The Bible records a peculiar fact about the history of Christ’s ministry. In John 4:1-2 we read, “Therefore… the Lord knew that the Pharisees had heard that Jesus made and baptized more disciples than John (though Jesus Himself did not baptize, but His disciples).” Knowing the importance of the doctrine of baptism in Christianity, it is interesting to see that Jesus did not baptize personally. What does the Bible say about this recorded fact? Is it a contradiction when the Bible says that Jesus “baptized more disciples than John” while also stating that “Jesus Himself did not baptize”?
To begin with, it is important to note that baptisms have taken different forms and serve different purposes. We find that when Israel “…passed through the sea, all were baptized into Moses in the cloud and in the sea” (1 Corinthians 10:1-2). John the Baptist performed baptisms of repentance for the remission of sins that prepared the way for Jesus’ ministry (compare Luke 3:3-5). The baptism of Jesus serves yet an additional purpose, being a baptism with, and of, the Holy Spirit.
John the Baptist understood the distinction between the baptism by water for repentance and the baptism by water with the Holy Spirit, as recorded in Matthew 3:11. John the Baptist is quoted, “I indeed baptize you with water unto repentance, but He who is coming after me is mightier than I, whose sandals I am not worthy to carry. He will baptize you with the Holy Spirit and fire.”
At the same time, we must realize that John’s baptism for repentance was an integral part of the baptism with the Holy Spirit. One cannot receive the Holy Spirit without being properly baptized in water, and that baptism includes repentance. Jesus insisted to be baptized by John, even though He did not have anything to repent of, as He never sinned, but He wanted to give us an example, to fulfill all righteousness, showing that we must be baptized today in water for repentance. At the same time, John’s baptism for repentance was not enough. In Acts 19:1-5, Paul baptized disciples who had been baptized by John for repentance, but they had not known anything about the Holy Spirit. He explained that they had to believe in Jesus and that they had to be baptized in the name of the Lord Jesus, to receive the Holy Spirit.
From this we see that the type of baptism by water that Jesus would fulfill is different than the baptism by water for repentance performed by John. This distinction is further elaborated in John 1:32-33 when John the Baptist describes his experience baptizing Jesus Christ, “And John bore witness, saying, ‘I saw the Spirit descending from heaven like a dove, and He remained upon Him. I did not know Him, but He who sent me to baptize with water said to me, “Upon whom you see the Spirit descending, and remaining on Him, this is He who baptizes with the Holy Spirit.”’” We can clearly see that John’s work was to perform baptism by water for repentance, and Jesus’ primary responsibility involved performing baptisms by water, not just for repentance, but also, for granting the gift of the Holy Spirit.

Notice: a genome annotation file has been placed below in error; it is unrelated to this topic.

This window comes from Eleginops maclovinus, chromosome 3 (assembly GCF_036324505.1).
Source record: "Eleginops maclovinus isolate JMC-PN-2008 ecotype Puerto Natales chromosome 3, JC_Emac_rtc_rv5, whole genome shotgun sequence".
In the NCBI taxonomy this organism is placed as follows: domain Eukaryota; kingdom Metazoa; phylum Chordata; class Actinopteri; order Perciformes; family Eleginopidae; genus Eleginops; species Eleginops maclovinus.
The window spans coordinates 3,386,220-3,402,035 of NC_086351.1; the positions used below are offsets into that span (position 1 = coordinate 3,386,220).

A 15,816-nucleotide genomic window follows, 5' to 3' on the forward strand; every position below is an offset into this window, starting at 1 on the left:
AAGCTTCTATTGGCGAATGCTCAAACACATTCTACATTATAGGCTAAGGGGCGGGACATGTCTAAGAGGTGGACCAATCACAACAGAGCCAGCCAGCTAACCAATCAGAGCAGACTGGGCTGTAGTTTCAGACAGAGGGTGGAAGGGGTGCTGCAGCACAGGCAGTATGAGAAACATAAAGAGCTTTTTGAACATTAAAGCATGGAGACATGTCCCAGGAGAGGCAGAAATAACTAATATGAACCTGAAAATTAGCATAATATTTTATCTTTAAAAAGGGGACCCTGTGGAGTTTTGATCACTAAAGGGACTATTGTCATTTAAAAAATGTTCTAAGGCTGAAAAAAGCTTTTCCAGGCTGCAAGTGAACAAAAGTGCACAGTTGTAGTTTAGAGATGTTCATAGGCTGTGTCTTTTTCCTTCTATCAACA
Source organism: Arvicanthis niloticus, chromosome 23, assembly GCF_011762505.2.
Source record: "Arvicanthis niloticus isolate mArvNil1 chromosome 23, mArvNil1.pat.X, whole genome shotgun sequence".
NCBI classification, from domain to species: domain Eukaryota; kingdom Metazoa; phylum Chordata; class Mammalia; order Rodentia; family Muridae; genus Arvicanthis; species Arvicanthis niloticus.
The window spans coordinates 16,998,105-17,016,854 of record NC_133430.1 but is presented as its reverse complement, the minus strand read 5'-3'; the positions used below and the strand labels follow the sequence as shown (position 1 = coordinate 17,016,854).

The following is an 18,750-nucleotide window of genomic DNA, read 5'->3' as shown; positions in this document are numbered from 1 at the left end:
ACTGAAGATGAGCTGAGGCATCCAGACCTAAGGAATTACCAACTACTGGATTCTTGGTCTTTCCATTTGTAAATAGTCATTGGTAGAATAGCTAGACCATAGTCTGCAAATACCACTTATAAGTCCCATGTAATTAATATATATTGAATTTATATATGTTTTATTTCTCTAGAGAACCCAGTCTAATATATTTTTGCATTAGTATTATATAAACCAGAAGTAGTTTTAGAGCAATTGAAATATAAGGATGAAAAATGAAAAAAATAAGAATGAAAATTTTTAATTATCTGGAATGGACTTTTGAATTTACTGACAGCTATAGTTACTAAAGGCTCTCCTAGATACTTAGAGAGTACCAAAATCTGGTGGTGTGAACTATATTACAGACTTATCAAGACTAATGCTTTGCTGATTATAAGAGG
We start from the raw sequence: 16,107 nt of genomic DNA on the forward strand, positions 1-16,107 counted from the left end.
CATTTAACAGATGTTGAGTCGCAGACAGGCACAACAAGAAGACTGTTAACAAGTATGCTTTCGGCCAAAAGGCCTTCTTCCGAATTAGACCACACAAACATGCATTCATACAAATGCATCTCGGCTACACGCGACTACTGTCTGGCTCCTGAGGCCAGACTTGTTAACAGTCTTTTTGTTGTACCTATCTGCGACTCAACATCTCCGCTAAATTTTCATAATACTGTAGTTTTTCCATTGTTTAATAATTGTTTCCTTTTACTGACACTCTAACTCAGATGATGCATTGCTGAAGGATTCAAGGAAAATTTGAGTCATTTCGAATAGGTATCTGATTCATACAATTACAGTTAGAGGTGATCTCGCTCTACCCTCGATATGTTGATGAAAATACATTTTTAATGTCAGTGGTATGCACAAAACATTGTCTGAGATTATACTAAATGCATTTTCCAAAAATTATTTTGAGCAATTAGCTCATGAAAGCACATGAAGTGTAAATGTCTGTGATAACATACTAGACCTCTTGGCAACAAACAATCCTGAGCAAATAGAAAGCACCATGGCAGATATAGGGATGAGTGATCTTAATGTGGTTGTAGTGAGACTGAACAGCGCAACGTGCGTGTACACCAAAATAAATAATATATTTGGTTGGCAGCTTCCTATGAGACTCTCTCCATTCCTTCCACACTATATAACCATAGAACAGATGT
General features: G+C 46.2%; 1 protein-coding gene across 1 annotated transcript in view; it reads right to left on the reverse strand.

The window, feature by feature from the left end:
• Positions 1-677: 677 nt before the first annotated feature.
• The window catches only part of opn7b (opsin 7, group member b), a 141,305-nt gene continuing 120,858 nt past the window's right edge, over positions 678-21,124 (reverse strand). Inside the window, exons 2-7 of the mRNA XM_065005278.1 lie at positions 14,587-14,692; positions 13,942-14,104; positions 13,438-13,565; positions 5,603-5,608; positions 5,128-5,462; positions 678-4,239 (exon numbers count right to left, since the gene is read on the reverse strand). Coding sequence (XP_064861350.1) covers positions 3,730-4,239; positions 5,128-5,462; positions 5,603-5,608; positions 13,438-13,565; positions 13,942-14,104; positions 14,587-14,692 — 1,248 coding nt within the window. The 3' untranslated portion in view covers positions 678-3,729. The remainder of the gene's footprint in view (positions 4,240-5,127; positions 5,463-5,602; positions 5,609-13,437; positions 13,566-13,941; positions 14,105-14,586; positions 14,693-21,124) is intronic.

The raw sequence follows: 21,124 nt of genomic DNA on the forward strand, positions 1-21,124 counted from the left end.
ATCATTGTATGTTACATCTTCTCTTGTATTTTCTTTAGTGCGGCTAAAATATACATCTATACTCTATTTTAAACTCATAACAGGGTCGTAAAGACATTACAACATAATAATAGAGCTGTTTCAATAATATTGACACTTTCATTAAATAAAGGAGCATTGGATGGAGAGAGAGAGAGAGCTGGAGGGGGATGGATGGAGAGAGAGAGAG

Part of the answer to the question of why Jesus didn’t personally perform the physical act of baptism involves the fact that He made the decision to delegate the physical task to His apostles. This shows that the baptisms of His apostles WERE in fact done pursuant to Christ’s responsibility and instruction, and this is the reason why we read on several occasions that Christ baptized (John 3:22 and 3:26). Even though He did not baptize personally, baptisms through His apostles were viewed by God as baptisms through Christ. The same is true today. When God’s ministers baptize in the name of Jesus Christ, then God and Christ view this as if the baptism had been done by God the Father and Jesus Christ themselves. We also need to stress that today, ONLY ordained ministers should baptize. It is true that at the time of Christ, He used His apostles (who were not converted, as they had not received the gift of the Holy Spirit] to baptize in preparation for the gift of the Holy Spirit at the time of Pentecost. But the apostles were in quite a different category as we are today. For instance, God gave them also power to cast out demons (something which unordained members should NEVER attempt to do). But once the New Testament church was founded, the Bible is very clear that the Holy Spirit would only be given after water baptism and the laying on of hands by ordained ministers of God.